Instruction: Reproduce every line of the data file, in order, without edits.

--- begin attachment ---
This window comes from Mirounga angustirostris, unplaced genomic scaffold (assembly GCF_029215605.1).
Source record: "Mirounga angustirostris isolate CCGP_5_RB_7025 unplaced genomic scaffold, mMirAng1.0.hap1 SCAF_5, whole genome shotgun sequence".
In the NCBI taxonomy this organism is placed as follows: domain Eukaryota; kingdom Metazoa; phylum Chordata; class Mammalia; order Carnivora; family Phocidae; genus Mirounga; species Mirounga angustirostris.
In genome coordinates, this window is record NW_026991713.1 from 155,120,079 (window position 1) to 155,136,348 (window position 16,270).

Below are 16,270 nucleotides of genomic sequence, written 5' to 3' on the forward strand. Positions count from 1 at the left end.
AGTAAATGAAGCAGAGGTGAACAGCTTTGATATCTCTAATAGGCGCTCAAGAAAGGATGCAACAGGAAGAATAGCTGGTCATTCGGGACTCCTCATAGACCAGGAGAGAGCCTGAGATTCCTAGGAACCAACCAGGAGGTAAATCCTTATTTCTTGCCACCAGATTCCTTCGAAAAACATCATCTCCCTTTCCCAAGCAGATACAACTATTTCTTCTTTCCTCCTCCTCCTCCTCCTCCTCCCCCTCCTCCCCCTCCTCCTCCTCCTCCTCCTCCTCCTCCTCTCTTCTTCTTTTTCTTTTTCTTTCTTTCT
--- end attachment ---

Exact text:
This window comes from Mirounga angustirostris, unplaced genomic scaffold (assembly GCF_029215605.1).
Source record: "Mirounga angustirostris isolate CCGP_5_RB_7025 unplaced genomic scaffold, mMirAng1.0.hap1 SCAF_5, whole genome shotgun sequence".
In the NCBI taxonomy this organism is placed as follows: domain Eukaryota; kingdom Metazoa; phylum Chordata; class Mammalia; order Carnivora; family Phocidae; genus Mirounga; species Mirounga angustirostris.
In genome coordinates, this window is record NW_026991713.1 from 155,120,079 (window position 1) to 155,136,348 (window position 16,270).

Below are 16,270 nucleotides of genomic sequence, written 5' to 3' on the forward strand. Positions count from 1 at the left end.
AGTAAATGAAGCAGAGGTGAACAGCTTTGATATCTCTAATAGGCGCTCAAGAAAGGATGCAACAGGAAGAATAGCTGGTCATTCGGGACTCCTCATAGACCAGGAGAGAGCCTGAGATTCCTAGGAACCAACCAGGAGGTAAATCCTTATTTCTTGCCACCAGATTCCTTCGAAAAACATCATCTCCCTTTCCCAAGCAGATACAACTATTTCTTCTTTCCTCCTCCTCCTCCTCCTCCTCCCCCTCCTCCCCCTCCTCCTCCTCCTCCTCCTCCTCCTCCTCTCTTCTTCTTTTTCTTTTTCTTTCTTTCT